|M.Sc Student||Guy Shani|
|Subject||Mitigating the Detrimental Effect of Menus and Wizards on|
the Use of Programming Interfaces: Observational
Learning within the Wider Context
|Department||Department of Industrial Engineering and Management||Supervisor||Professor Emeritus Gopher Daniel|
|Full Thesis text|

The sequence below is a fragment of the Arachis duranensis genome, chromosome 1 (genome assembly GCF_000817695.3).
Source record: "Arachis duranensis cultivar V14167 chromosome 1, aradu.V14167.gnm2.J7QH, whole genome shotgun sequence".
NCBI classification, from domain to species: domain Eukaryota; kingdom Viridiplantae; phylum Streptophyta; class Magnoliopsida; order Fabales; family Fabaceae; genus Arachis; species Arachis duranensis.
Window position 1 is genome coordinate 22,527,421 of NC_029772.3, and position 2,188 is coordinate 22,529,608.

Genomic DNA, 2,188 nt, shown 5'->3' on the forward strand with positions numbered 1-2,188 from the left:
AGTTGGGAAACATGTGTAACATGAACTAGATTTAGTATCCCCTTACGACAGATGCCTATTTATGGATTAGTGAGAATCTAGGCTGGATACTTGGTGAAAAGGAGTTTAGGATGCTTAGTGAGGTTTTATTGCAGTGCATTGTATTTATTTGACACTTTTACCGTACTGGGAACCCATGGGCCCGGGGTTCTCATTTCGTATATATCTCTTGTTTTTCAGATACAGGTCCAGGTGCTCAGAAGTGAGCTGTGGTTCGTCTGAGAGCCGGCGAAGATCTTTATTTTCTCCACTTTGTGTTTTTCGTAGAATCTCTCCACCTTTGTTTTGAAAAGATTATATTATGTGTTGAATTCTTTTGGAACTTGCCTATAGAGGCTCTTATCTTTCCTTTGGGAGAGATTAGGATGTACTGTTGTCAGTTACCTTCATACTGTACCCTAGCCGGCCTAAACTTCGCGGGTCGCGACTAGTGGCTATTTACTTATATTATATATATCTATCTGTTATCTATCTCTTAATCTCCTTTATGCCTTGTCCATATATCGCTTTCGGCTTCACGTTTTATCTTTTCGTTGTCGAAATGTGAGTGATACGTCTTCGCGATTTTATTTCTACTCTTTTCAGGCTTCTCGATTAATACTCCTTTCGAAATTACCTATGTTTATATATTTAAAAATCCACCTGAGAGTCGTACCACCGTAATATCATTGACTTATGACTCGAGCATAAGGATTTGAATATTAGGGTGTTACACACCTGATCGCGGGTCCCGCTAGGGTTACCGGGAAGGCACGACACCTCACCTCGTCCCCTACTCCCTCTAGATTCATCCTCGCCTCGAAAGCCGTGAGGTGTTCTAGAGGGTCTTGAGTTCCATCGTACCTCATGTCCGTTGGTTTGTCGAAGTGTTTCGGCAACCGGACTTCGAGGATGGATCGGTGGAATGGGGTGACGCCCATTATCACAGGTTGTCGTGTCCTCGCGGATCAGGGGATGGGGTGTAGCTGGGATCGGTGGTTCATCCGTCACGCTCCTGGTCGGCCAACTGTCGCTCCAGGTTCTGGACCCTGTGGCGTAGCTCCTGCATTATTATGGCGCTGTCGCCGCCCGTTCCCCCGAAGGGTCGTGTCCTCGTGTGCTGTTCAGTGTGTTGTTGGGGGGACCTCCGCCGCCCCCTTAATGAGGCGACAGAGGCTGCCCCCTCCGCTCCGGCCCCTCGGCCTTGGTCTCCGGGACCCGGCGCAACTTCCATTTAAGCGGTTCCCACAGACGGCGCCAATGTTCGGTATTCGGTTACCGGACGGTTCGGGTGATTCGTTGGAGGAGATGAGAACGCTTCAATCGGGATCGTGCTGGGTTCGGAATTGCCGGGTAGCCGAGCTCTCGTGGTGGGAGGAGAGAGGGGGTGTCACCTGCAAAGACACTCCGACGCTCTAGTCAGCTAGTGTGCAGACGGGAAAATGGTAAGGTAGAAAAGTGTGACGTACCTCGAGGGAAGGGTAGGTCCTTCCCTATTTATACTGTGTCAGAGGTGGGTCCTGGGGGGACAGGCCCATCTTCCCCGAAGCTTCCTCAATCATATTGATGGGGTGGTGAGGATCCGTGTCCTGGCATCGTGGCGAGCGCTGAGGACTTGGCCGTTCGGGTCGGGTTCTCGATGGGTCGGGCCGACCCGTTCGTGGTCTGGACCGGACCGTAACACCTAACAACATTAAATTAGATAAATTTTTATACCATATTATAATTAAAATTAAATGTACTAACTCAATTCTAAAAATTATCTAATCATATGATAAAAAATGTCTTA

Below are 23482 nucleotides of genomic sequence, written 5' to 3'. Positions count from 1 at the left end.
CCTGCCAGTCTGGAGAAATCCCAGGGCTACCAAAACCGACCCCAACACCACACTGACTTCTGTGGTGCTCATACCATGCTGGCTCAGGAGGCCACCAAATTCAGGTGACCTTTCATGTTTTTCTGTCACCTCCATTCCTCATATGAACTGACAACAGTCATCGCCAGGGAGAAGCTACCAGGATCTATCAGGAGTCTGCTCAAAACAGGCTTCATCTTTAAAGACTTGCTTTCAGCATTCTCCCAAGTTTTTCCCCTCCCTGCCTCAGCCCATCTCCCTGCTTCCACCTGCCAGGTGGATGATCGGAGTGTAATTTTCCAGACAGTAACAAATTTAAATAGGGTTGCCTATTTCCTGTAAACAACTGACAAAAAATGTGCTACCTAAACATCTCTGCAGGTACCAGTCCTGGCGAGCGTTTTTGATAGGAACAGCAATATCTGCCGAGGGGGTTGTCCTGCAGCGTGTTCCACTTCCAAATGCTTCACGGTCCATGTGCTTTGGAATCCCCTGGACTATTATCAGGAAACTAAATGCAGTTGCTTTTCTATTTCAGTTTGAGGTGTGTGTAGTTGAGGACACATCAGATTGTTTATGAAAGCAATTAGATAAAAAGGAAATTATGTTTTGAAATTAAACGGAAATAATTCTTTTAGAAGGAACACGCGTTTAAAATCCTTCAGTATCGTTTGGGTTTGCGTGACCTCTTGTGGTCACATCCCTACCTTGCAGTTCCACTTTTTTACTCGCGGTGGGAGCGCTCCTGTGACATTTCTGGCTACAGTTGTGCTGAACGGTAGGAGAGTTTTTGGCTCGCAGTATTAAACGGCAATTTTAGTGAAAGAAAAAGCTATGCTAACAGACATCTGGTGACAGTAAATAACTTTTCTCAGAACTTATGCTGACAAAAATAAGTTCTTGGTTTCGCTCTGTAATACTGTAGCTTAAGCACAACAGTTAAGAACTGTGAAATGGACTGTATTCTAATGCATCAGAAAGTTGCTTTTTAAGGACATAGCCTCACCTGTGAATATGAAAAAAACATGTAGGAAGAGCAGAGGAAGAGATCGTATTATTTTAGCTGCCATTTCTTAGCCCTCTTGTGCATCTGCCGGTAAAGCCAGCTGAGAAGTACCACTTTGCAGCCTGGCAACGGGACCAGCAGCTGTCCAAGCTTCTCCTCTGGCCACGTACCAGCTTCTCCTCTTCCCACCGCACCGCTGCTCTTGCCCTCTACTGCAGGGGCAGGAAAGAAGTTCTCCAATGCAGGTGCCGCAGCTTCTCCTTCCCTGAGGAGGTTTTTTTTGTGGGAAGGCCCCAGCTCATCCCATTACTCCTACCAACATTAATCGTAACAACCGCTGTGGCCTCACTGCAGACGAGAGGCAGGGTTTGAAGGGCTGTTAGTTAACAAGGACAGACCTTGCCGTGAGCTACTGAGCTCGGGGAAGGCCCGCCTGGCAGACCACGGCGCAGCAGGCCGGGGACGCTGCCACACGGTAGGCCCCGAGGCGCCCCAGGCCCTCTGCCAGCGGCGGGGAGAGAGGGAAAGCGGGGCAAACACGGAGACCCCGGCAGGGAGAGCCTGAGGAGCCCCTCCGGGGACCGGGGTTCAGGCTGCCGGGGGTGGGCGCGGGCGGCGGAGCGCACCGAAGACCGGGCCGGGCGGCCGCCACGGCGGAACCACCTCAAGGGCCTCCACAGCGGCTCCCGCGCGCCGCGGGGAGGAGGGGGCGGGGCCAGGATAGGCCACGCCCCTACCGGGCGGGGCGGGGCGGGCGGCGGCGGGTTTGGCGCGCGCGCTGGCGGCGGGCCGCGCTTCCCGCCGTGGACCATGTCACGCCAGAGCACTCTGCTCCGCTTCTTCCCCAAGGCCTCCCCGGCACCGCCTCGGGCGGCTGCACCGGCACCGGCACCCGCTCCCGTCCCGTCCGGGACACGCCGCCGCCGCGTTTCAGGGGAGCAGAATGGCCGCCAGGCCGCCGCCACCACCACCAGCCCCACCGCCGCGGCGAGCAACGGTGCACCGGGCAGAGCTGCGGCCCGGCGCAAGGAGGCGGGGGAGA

Most users of computer applications initially encounter a “Wizard” or “Menu” type interface, while the more powerful and efficient “Command” type text driven interface lies unused or even feared. Command type interfaces rely on knowledge of syntax and command names; skills that are irrelevant to the use of a Wizard type interface. Low skill interdependency between these two interface types may block users proficient in the use of a menu type interface, from transferring to a command type interface, even at the cost of reduced efficiency. An augmentation of a typical Menu and Wizard type interface was proposed, where users were required to interact with command names and syntax via observational learning within this wider task context, a context relevant to the command type interface. Implementing such an interface approach as a training environment, users may reap the benefits of the easier Menu and Wizard type interface, while gaining skills which will be relevant when later learning to use a command-type text-driven interface. Results of a skill transfer experiment with 60 “Programming Naïve” subjects sheds light on the negative implications of using a menu and wizard type interface prior to transfer to a programming interface, implications which are negated by implementation of the augmented menu and wizard interface during training. These findings have ramifications with regard to design of application interfaces where a powerful command text driven type interface is used alongside easy-to-use Menu and Wizard type interfaces. The findings also point to an observational learning approach as a feasible alternative to costly and time consuming training approaches for these powerful and efficient interfaces.